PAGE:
In the Southern Hemisphere, humpback whales migrate between feeding grounds around Antarctica to breeding grounds in tropical waters, but an understanding of these stocks—divided into “Breeding Stocks A-G” for management purposes—has long been hazy because of a lack of data. But recently, researchers analyzed an unsuspecting feature of humpback whales to better understand their migration patterns: scars on their flukes.
In a new study recently published in the Journal of Mammalogy, researchers combined photographic evidence of tail flukes and dorsal fin images to gather more information about movement patterns of Breeding Stock B, which moves along Africa’s West Coast around western South Africa to Namibia and Gabon. By analyzing the scars and wounds on their tail flukes and dorsal fins—specifically from orcas and cookiecutter sharks—the scientists were able to pinpoint humpback whales’ recent migratory routes in comparison to the dispersion of orcas and cookiecutters. This study provided the first “complete comparison” of photo identification of whales between Namibia, Gabon, and western South Africa.
Researchers found that whales off Namibia had the highest amount of fresh scarring from cookiecutter sharks—which are typically found in warmer waters—than compared to whales off Gabon and West South Africa, according to the study. Because fresh cookiecutter shark wounds indicate that humpback whales had recently been in warmer waters, this revealed differentiations among migration routes. Orca whales have a worldwide distribution and their bites were more widespread among the humpback whales.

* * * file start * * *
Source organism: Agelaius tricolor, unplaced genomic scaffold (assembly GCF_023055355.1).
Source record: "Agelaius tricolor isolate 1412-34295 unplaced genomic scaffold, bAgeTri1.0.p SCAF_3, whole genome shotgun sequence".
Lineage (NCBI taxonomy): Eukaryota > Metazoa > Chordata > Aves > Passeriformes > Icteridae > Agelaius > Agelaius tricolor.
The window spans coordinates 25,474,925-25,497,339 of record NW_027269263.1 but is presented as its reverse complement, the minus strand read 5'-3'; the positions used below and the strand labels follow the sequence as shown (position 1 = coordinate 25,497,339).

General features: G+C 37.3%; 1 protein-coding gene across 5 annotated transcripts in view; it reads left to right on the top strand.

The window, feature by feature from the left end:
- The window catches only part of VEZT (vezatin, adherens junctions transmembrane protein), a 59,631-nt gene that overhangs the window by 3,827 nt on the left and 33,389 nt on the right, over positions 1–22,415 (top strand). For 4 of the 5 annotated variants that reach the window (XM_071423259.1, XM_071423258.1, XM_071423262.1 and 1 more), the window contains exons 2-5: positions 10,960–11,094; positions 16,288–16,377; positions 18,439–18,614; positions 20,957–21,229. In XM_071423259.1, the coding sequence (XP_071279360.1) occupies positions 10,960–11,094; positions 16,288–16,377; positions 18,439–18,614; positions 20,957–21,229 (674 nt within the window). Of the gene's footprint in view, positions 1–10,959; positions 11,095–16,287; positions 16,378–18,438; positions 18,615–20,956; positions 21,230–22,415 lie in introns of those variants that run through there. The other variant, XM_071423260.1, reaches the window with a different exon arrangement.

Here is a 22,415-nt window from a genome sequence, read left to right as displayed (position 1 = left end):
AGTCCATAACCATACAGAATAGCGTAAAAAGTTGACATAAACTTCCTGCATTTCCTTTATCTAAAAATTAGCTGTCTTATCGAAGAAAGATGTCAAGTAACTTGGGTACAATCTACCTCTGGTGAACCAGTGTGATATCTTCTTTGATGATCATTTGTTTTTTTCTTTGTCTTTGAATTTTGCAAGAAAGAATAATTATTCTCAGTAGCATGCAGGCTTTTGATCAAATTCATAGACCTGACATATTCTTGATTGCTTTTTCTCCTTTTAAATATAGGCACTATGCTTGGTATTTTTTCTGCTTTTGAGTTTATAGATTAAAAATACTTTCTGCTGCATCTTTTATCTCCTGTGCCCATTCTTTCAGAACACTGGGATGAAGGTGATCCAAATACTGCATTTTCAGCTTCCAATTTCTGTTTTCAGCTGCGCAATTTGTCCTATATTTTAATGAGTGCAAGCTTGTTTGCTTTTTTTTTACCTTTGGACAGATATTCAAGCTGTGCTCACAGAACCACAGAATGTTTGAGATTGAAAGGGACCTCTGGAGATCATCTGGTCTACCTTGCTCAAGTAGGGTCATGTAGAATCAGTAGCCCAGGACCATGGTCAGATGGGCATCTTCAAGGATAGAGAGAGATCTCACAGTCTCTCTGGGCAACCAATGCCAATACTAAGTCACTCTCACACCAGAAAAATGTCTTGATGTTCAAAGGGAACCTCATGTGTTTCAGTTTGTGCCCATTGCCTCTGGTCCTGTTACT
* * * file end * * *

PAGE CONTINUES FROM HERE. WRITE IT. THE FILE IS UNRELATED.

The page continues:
In addition, researchers found that humpback whales used central Namibia as a mid-point among their migration routes. The fact that there were low calf numbers, few competitive groups, and no singing—as humpback whales produce the longest-lasting calls of any animals—added to the evidence that Namibia does not serve as breeding grounds, according to the study.
Humpback whales are listed as endangered under the Endangered Species Act (with two populations are currently under review for delisting), though as “least concern” on the International Union for Conservation of Nature’s Red List of Threatened Species. Humpback whales previously experienced large declines from commercial exploitation, but are said to be rebounding in much of their range, according to the National Marine Fisheries Service. Current threats to these gentle giants include incidental capture in fishing gear, vessel collisions, whale watching disturbance, and more.